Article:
Faraway Worlds and the Familiar: Characters and Setting in Ursula Le Guin's The World for World for Forest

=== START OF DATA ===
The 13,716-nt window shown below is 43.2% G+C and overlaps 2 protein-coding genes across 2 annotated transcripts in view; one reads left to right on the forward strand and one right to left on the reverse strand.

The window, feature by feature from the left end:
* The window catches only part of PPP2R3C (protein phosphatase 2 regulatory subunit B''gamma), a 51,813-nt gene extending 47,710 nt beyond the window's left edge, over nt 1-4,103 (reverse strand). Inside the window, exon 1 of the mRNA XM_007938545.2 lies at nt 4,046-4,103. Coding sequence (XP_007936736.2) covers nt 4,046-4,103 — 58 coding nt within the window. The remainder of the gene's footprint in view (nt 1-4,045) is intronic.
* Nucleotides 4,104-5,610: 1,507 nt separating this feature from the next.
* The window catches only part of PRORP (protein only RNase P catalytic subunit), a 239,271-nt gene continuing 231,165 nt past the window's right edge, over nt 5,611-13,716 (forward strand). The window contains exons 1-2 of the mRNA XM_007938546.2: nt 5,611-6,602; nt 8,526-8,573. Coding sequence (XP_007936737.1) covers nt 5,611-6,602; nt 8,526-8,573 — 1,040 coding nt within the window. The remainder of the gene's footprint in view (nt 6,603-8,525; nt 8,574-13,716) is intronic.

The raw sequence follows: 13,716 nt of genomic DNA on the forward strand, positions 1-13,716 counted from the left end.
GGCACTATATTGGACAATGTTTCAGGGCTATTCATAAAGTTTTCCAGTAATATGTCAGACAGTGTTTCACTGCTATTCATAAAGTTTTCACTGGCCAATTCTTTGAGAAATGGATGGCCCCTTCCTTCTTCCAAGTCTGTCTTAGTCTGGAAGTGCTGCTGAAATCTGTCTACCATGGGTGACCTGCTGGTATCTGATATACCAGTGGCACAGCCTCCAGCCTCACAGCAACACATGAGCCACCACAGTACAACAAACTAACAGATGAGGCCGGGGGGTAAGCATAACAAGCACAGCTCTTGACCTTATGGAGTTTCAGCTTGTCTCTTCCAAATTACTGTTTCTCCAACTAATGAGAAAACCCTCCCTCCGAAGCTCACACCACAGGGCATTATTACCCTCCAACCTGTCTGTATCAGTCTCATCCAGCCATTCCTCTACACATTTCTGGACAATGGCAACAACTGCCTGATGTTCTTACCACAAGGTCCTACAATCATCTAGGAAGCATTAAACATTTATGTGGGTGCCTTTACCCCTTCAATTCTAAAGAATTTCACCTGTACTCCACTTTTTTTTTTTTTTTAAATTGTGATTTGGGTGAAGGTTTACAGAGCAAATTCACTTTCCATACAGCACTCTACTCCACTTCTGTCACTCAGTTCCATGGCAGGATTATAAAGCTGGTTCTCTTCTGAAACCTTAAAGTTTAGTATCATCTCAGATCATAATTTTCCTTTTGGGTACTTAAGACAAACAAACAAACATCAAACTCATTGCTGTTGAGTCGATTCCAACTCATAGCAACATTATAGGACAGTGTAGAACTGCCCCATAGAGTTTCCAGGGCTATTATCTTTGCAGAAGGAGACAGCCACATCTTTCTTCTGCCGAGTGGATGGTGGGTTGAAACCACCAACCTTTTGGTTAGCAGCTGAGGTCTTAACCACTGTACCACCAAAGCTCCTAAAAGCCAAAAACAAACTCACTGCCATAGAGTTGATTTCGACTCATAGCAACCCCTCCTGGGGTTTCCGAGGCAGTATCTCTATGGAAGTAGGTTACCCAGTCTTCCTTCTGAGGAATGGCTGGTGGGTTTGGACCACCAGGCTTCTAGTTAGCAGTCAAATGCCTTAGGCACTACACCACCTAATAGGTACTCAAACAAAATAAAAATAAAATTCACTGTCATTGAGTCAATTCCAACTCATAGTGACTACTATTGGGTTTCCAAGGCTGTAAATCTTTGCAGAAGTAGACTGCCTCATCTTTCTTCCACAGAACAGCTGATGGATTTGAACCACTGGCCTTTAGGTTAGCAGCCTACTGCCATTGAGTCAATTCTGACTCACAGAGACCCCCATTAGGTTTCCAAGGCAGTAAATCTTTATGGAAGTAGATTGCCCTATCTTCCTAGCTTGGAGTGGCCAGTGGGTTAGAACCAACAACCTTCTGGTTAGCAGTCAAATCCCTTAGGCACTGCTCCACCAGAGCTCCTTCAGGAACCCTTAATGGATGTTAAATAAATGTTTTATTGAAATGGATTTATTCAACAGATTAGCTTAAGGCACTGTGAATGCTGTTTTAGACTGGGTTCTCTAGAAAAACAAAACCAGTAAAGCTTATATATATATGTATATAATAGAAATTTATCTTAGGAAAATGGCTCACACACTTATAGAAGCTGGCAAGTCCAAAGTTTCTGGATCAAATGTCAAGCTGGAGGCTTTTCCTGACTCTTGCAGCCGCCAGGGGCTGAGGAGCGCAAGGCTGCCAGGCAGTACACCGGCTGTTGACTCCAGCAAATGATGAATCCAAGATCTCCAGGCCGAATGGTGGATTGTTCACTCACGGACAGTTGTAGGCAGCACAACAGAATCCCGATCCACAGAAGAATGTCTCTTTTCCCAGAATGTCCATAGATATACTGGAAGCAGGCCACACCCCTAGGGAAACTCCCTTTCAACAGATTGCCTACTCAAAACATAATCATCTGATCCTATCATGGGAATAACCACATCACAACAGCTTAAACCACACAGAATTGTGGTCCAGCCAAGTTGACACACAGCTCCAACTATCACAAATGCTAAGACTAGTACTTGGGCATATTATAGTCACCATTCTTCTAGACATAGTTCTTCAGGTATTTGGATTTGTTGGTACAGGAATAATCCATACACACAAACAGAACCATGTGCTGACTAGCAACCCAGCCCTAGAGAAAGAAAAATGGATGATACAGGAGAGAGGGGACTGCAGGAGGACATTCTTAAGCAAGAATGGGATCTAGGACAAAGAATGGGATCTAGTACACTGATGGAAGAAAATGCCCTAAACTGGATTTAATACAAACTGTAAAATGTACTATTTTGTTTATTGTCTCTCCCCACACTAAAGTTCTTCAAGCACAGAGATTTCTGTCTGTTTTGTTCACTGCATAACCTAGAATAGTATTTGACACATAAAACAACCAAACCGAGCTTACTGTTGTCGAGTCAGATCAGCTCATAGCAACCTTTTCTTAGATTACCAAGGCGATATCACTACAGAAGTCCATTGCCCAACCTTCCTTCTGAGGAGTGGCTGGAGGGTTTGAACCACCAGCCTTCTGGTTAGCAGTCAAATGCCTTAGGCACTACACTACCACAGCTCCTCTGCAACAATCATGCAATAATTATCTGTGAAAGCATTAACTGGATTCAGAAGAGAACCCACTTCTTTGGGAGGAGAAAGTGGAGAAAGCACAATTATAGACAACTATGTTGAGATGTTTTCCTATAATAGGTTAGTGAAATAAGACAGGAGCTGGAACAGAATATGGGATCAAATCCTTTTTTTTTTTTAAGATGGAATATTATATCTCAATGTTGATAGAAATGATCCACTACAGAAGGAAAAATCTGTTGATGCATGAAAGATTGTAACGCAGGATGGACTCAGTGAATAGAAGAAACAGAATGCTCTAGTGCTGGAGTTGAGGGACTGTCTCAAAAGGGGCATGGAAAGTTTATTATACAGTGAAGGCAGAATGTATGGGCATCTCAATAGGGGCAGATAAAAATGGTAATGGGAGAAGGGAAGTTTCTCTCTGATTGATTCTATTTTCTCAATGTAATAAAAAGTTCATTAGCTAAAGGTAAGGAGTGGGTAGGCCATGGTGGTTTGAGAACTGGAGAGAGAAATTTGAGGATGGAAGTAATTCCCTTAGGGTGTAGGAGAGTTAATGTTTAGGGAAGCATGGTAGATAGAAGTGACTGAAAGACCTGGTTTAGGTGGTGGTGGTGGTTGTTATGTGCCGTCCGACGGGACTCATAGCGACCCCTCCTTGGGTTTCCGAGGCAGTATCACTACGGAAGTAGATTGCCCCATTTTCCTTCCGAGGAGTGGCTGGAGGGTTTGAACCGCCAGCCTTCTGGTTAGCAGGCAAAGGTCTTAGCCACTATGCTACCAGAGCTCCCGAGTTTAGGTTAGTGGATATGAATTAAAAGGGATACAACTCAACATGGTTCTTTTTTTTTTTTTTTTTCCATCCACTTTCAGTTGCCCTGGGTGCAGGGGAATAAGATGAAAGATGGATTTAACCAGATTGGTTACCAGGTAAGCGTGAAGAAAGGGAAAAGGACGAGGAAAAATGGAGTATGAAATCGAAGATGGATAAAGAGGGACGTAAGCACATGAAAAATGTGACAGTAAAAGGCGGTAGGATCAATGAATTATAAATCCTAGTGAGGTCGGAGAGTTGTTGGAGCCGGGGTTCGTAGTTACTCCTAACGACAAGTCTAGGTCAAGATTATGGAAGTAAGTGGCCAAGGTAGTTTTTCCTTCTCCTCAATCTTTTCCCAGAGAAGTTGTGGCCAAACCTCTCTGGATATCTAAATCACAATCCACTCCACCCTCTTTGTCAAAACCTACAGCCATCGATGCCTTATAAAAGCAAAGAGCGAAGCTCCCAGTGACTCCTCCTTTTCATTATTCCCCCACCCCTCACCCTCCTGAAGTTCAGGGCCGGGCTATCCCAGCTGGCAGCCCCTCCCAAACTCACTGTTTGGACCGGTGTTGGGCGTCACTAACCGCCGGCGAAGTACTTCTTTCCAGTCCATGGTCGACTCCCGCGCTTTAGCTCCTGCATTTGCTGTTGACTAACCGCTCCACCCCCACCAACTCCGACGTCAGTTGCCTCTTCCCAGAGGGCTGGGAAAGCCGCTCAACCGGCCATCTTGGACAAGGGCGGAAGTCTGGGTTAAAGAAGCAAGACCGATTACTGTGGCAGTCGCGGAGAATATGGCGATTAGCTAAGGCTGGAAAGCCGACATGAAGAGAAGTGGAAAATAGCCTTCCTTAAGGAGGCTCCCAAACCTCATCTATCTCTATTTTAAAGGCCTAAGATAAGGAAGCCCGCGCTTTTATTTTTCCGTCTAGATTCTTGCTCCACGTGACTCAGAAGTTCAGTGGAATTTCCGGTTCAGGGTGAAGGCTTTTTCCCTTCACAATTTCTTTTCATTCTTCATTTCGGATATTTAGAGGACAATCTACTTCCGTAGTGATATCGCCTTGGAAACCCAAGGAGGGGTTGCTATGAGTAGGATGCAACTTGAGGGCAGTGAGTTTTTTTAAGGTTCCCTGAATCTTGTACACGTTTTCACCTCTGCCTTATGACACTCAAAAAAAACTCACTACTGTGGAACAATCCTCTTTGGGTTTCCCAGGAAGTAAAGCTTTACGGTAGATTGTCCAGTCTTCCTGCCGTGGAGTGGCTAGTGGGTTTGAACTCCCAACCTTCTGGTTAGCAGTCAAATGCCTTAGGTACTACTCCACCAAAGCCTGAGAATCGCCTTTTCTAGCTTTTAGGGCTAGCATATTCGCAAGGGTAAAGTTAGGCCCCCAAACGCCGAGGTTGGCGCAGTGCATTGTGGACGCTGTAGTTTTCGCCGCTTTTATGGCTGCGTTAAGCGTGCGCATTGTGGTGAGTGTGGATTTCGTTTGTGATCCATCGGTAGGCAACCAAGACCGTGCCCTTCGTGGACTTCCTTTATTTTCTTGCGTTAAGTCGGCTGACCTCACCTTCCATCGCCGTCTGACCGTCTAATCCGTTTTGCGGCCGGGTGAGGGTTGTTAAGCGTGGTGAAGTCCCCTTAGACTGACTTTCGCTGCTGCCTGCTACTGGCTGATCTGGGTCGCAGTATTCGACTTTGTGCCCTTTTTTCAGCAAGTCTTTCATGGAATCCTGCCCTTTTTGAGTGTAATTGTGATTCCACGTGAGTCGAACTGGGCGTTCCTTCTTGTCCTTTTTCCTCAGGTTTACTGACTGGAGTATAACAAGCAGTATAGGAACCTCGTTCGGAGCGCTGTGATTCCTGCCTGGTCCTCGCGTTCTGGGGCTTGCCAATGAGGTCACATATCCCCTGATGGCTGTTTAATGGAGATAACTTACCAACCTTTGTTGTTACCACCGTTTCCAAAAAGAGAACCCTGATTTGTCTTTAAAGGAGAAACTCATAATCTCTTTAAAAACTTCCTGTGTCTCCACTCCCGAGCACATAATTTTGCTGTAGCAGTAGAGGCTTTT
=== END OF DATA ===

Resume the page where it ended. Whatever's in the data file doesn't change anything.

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Faraway Worlds and the Familiar invites a closer examination of the impact of worldbuilding and setting on character portrayal in science fiction narratives, using the case study of The Word for World is Forest by Ursula Le Guin. The thesis reviews the main factors that make up the worldbuilding in the science fiction genre, and emphasises the significance of their interconnection and contribution to the narrative. The speculative nature and the plausibility of the narrative are also considered, and the thesis looks at the manner in which worldbuilding is made realistic even if the created world consists largely of unfamiliar elements. Through close reading, it focuses on the novel’s main characters and their relation to their setting, arguing that setting plays a prominent role in shaping their actions, reactions and interactions. Each character experiences their surroundings differently, which influences their characterisation and narration. Finally, the reader’s experience of the novel is touched on, and the potential of the novel to engage with its readers is discussed by considering the extent the novel can reflect reality. Using Le Guin’s construction of setting as an example, this thesis argues that The Word for World is Forest illustrates the connection between character and setting, and encourages a reconsideration of their interrelatedness.